One of my most popular posts was on Orthodox Christmas last year. So, again, here's a glimpse on how the Eastern Orthodox and Oriental Orthodox celebrated Christmas and Epiphany.
First off, know that some Orthodox Churches use the Gregorian calendar for fixed feasts, eg Christmas, and the Julian calendar for moveable feasts such as Easter. These, such as the Greek Orthodox of Churches of Constantinople, Romania, Bulgaria and Greece celebrate Christmas on the 25th of December. Others such as the Russian, Georgian, Coptic and Armenian Orthodox use the Julian calendar for both and celebrate Christmas on January 7th.
These are images of Christmas and Epiphany celebrated according to the Gregorian calendar. The Julian celebrations are in the next post.
An Armenian Orthodox clergy leads mass in the Church of the Holy Sepulchre in Jerusalem's Old City December 23, 2007. REUTERS/Ammar Awad (JERUSALEM)
Bulgarian Patriarch Maxim attends a Christmas mass in Sofia's golden-domed cathedral, Alexander Nevski, December 25, 2007. The Balkan state, unlike some other fellow Orthodox countries, celebrates Christmas on December 25. REUTERS/Nikolay Doychinov (BULGARIA)
Orthodox priests attend a Christmas mass in Sofia's golden-domed cathedral, Alexander Nevski, December 25, 2007. REUTERS/Nikolay Doychinov (BULGARIA)
Shiite tribal leaders attend Christmas mass at an Assyrian orthodox church in Baghdad, Iraq, Tuesday, Dec. 25, 2007. The church, which is located next to a Shiite mosque, hosted their neighbors for Christmas mass as a gesture of friendship. (AP Photo/Khalid Mohammed)
Here are some Orthodox Epiphany Traditions.
Greek Orthodox Ecumenical Patriarch Bartholomew I conducts the Epiphany day ceremony in Aya Yorgi (St. George) church at the Fener Greek Orthodox patriarchate in Istanbul January 6, 2008. REUTERS/Osman Orsal (TURKEY)
George Goutzgoudis, a-30-year old Greek Orthodox man from Thessaloniki, holds up a wooden cross thrown into the water by Ecumenical Orthodox Patriarch Bartholomew I, not pictured, in Istanbul, Turkey, Sunday, Jan. 6, 2008. Greek Orthodox men braved the cold winter weather to dive into Istanbul's Golden Horn and retrieve a wooden cross in a ceremony commemorating Epiphany or the baptism of Jesus Christ. (AP Photo/Ibrahim Usta)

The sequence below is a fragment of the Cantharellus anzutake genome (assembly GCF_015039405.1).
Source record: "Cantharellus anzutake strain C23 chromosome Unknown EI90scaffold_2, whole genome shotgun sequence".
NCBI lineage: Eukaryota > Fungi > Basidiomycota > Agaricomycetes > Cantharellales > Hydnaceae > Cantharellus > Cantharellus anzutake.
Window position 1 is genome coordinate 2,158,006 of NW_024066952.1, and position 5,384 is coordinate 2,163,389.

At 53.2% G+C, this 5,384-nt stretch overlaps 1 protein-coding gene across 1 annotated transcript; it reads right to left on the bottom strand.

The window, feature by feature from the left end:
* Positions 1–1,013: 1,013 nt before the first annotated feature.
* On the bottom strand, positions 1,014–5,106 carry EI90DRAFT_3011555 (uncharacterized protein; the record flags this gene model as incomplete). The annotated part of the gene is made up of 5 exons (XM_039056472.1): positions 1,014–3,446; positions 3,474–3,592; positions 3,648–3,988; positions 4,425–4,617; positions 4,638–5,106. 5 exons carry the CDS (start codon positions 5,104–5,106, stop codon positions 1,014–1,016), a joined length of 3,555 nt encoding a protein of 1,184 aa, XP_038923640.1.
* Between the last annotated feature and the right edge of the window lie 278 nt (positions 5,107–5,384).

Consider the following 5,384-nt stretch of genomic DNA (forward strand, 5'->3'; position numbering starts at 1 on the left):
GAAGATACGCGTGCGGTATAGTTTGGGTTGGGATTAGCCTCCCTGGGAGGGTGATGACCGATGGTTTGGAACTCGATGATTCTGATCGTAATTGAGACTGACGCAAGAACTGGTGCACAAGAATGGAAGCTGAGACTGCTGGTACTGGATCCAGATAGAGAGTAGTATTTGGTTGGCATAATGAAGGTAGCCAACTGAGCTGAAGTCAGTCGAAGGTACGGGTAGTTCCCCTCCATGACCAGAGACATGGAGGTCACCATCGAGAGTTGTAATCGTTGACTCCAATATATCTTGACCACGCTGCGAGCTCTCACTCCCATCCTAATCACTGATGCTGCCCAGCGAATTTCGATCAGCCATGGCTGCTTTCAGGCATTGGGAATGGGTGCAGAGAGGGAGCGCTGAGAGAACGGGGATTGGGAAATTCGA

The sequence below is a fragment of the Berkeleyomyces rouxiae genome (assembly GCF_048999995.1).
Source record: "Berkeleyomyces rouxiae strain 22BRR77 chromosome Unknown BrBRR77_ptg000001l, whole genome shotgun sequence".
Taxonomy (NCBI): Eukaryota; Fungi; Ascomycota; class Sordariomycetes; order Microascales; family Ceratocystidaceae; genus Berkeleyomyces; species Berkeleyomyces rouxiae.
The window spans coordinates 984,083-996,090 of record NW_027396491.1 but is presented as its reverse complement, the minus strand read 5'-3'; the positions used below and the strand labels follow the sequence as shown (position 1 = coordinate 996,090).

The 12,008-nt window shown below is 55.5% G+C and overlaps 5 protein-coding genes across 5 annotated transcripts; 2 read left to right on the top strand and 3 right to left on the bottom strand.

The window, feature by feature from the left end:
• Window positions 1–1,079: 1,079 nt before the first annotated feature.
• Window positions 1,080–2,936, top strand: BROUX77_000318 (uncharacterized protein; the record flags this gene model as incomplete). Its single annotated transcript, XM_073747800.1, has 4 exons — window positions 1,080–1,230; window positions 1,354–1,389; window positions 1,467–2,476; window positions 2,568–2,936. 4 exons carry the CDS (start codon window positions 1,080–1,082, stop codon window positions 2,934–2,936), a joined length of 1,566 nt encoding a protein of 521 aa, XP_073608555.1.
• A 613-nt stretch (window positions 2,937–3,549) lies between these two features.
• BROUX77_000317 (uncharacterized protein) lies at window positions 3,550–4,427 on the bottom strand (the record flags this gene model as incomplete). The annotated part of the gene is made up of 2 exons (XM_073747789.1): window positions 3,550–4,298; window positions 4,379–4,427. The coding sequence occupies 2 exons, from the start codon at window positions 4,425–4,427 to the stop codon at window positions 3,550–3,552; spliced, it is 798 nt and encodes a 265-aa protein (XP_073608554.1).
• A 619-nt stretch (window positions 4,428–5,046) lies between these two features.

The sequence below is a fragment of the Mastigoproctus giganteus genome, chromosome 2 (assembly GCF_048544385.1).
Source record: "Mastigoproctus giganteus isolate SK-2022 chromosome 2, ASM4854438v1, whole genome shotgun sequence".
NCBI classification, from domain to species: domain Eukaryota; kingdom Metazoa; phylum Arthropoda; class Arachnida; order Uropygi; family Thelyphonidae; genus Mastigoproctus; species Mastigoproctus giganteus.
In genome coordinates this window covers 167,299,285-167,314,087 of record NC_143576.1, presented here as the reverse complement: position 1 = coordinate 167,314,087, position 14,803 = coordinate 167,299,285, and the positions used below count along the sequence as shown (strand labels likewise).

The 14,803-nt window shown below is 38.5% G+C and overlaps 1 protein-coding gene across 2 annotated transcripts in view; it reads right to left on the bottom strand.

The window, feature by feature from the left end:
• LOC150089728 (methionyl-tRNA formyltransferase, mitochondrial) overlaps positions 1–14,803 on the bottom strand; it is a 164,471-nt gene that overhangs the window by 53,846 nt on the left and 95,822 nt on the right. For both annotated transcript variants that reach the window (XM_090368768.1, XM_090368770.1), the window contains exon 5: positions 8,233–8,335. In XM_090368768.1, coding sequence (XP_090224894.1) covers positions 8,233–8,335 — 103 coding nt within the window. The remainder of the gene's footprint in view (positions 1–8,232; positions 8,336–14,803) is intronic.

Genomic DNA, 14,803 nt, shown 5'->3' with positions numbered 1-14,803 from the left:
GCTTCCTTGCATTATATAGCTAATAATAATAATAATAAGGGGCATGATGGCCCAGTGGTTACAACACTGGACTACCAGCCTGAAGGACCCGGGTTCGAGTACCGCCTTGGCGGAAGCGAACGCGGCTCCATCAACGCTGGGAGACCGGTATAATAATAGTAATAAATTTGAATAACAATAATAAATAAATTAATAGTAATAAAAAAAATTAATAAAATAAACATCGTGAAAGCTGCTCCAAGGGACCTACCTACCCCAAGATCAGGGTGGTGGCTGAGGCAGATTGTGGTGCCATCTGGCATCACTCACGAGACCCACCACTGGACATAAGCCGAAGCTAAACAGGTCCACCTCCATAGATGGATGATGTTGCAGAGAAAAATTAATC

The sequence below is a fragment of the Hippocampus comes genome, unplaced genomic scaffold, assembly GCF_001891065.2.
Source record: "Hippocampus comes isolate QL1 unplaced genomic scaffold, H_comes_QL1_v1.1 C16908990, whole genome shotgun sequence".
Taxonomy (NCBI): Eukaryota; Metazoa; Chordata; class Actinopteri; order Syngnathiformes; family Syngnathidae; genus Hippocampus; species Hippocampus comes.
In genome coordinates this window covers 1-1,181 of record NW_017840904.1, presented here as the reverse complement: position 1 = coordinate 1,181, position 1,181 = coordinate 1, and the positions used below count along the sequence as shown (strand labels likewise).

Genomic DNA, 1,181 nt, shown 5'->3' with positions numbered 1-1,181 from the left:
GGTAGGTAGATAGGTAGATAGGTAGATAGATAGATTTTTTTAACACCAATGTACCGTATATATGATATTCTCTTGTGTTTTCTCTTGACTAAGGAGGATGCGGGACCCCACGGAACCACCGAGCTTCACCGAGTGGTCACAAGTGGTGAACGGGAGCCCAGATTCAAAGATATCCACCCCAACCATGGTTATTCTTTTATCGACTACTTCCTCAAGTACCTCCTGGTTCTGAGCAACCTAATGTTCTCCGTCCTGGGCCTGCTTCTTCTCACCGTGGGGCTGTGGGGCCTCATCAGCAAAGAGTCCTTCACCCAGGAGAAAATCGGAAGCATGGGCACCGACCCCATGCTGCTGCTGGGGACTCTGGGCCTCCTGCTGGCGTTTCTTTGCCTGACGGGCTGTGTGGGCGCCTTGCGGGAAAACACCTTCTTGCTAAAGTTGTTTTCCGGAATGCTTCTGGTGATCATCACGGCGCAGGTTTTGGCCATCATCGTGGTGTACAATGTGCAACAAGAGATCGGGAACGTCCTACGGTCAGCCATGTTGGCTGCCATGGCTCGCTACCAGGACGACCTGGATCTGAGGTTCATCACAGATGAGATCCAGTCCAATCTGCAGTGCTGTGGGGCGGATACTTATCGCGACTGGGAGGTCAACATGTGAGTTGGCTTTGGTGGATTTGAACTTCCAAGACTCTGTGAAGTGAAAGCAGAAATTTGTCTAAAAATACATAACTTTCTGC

An Orthodox priest carries a cross during a water blessing ceremony on Epiphany Day in Flisvos beach, south of Athens January 6, 2008. REUTERS/Yiorgos Karahalis (GREECE) [Andrew: From the Encolpion of the Panagia around his neck and the crozier he's carrying, he's a bishop, not a priest.]
A priest blesses the water in a fountain during the Epiphany religious service in the village of Izvoru, Romania, Sunday Jan. 6, 2008 . As part of the local Epiphany custom, following the religious service, the villagers get their horses blessed with holy water and then participate in a horse race. (AP Photo/Vadim Ghirda)
Men jump into the icy water of a lake in an attempt to grab a wooden cross on Epiphany Day in the Bulgarian capital of Sofia January 6, 2008. REUTERS/Stoyan Nenov (BULGARIA)
Bulgarians sing and dance in the icy river of Tundzha during Epiphany Day celebrations in the town of Kalofer, Bulgaria, Sunday, Jan. 6, 2008 . The Eastern Orthodox priests throw a cross in the river and the men take it out. It is believed that those who dance in the river will be healthy throughout the year. (AP Photo/Petar Petrov) [Andrew: They usually don't mention the fellows who died immediately after catching a chill.]
A horse reacts as a priest blesses it during the Epiphany religious service in the village of Izvoru, Romania, Sunday Jan. 6, 2008 . As part of the local Epiphany custom, following the religious service, the villagers get their horses blessed with holy water and then participate in a horse race. (AP Photo/Vadim Ghirda)
Men ride during the annual horse race ahead of the annual race organised by Orthodox believers during the Epiphany day celebrations near the Romanian town of Macin, 250 km (155 miles) northeast of Bucharest January 6, 2008. REUTERS/Bogdan Cristel (ROMANIA)
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